Negotiate now or face a strike, say L.A. teachers

LOS ANGELES – Red shirts filled Grant Park last Thursday, across the street from City Hall here, in a rally of educators, students, and parents. “District greed has got to go! Call the school board and let them know,” people at the rally chanted.

Downtown Los Angeles at 4:30 in the afternoon is the height of rush-hour. Traffic came to a stand-still as motorists and pedestrians saw red T-shirts gathering throughout the main streets surrounding City Hall. Bus drivers and rush hour commuters showed support by giving the thumbs up as the rally closed down the main streets around Los Angeles City Hall.

The union has put forward key demands, including fair pay, smaller class sizes, increased staffing, nurses at every school, more counselors and cost-of-living raises. The teachers, represented by the United Teachers of Los Angeles (UTLA) came from West Los Angeles, Huntington Park, Hollywood, East Los Angeles and other parts.

The UTLA, which represents 35,000 teachers in the Los Angeles area, is at an impasse in its negotiations with the Los Angeles Unified School District (LAUSD) that could lead to a strike. The teachers have been without a contract since July. To assist in moving forward, both the union and LAUSD have agreed to seek mediation.

A mediator will help resolve outstanding issues in the contract negotiations. Over the past several months the union’s organizers, school coordinators and leadership have collected teacher commitment cards sending a message to the Los Angeles School District that teachers will strike if necessary.

According to Alex Caputo-Pearl, the union president, one of the issues is teacher pay. “Teachers haven’t had a wage increase in eight years,” the union leader said. “UTLA is seeking to negotiate competitive salaries and benefits to hire and retain quality educators. We must remember that during the recession LAUSD laid off teachers. Now they are spending thousands of dollars on corporate attorneys at $1,000 per hour to assist administrators at the bargaining table and they continue to threaten teachers with layoffs.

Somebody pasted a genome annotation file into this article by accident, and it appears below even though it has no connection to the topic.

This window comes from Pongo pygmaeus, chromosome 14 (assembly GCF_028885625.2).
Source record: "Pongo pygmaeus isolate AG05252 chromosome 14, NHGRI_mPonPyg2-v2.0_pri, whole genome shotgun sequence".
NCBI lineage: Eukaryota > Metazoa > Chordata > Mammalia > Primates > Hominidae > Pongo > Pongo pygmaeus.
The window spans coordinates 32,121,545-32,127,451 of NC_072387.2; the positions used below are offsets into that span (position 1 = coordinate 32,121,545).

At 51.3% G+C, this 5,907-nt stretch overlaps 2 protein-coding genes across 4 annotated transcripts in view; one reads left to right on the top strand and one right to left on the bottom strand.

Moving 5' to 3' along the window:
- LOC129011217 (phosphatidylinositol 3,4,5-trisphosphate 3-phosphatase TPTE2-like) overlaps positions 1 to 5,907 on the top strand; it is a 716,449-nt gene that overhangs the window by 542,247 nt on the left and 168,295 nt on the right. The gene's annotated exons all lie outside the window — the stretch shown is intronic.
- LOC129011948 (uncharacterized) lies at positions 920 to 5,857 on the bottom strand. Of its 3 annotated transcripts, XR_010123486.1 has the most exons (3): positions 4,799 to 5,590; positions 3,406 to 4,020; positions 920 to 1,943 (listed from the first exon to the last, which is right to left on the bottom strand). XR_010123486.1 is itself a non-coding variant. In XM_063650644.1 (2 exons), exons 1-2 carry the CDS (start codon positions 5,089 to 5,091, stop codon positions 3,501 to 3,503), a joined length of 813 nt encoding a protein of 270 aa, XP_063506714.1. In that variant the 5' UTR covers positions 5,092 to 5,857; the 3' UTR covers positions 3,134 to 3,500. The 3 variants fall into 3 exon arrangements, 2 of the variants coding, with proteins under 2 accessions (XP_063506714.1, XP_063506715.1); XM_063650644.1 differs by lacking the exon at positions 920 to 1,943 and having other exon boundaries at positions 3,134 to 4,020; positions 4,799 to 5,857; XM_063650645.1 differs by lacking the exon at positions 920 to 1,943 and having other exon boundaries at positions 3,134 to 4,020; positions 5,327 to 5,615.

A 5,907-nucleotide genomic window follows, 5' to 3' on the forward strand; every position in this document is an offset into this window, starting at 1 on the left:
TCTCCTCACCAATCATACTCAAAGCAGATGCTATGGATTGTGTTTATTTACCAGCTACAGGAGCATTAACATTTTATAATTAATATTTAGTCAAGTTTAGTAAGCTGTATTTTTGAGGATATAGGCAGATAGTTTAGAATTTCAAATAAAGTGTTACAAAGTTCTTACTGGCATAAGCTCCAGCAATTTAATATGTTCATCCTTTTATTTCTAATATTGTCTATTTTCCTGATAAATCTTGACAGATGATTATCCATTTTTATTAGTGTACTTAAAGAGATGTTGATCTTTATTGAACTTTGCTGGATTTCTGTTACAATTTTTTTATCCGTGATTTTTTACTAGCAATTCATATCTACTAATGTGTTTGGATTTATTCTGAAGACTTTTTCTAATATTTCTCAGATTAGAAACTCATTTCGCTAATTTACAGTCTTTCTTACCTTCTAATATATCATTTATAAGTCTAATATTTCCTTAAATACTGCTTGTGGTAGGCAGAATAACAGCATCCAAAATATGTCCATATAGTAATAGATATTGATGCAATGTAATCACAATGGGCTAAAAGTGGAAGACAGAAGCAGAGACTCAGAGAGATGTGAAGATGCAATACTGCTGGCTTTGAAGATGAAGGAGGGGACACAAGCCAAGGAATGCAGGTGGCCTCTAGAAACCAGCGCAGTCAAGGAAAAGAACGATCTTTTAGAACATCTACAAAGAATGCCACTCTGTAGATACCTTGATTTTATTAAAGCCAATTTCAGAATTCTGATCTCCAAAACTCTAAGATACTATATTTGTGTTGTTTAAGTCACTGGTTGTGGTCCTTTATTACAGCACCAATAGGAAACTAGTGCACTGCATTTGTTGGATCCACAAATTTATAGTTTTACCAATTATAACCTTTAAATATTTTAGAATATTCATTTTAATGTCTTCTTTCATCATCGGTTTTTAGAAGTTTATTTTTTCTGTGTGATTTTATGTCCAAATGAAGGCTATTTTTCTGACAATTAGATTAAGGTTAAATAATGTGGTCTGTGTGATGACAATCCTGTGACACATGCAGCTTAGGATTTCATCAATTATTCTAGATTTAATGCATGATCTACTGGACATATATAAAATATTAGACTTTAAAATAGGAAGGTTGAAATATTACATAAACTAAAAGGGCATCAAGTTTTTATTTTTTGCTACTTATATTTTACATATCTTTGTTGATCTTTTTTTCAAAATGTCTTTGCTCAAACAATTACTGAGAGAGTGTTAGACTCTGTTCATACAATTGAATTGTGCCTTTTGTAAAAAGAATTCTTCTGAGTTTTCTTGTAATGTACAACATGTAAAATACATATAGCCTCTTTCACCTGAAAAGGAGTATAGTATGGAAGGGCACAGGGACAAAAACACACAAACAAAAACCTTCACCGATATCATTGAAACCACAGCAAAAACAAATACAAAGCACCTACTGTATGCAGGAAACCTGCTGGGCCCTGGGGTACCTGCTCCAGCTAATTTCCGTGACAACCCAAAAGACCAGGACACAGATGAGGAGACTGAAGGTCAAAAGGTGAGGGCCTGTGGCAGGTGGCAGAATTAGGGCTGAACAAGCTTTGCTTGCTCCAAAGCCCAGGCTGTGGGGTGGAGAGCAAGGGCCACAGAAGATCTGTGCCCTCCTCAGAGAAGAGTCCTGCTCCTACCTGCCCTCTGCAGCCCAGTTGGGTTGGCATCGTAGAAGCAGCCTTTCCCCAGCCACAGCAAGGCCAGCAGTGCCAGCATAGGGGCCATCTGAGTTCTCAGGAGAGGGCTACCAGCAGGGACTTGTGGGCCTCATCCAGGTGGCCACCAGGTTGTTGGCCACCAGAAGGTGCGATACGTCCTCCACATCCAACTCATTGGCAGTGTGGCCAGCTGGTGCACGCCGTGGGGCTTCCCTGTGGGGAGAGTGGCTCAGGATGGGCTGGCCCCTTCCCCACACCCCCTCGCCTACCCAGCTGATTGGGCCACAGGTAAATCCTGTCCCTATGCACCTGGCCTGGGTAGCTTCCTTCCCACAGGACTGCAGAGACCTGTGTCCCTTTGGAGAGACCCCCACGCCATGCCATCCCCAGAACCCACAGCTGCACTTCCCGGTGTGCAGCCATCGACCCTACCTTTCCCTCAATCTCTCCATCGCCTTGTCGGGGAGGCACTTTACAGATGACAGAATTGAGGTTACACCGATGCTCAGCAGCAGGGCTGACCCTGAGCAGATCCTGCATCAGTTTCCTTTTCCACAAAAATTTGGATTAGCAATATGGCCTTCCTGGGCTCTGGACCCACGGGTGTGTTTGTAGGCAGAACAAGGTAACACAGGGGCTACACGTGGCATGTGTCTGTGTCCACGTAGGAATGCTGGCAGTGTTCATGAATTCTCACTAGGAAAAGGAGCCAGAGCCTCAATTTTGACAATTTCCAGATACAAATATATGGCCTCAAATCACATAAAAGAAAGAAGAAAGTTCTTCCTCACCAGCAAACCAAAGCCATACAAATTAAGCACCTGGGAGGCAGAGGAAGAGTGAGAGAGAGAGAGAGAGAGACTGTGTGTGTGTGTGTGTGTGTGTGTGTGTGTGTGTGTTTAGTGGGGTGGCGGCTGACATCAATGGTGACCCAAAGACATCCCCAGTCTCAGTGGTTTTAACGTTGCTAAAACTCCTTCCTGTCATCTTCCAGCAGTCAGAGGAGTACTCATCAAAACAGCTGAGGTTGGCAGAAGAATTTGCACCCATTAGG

“Teacher salary increases are just one of our outstanding issues not being addressed. LAUSD can no longer claim poverty when we see high power, high-priced corporate lawyers dismiss educators who sit across the bargaining table. The district has money because they have received increases in state funding.”

The UTLA organizing campaign ‘The Schools LA Students Deserve” educates the public and asks teachers, parents, students and community members to call the Superintendent and LA School Board Members telling them that the district needs to reach an agreement with UTLA for the students, Caputo-Pearl added.

AFT Vice President Joshua Pechthalt said: “I remember the strike of 1970 that lasted four and a half weeks. I remember the 1989 strike lasting nine days. Everyone is now watching to see what UTLA will do. They are watching to see how much support UTLA will have. They are watching to see if the union and the community will back down in the face of the attacks on public education.”

John Fernandez, a retired teacher from Roosevelt High School said, “I was arrested during the 1989 strike. That was the last time UTLA went on strike. This time there seems to be more support. This is good because it puts more pressure on the leadership to take hard positions and it sends a clear message to the LAUSD that teachers will strike.”

Maggie Mallen, a teacher at Miguel Contreras High School, a performing arts school, said, “It’s time for teachers to take a stand. That is why we are here today. We are fed up with the large classroom size; the district needs to respect teachers. What we need is fair pay. At my school 100 percent of the teachers will go on strike if necessary. “

Thursday’s rally ended with a message to everyone that the next step includes voting in the upcoming school board election, getting out the vote, talking with neighbors, friends and relatives about support for a possible strike.

Photo: Rossana Cambron/PW


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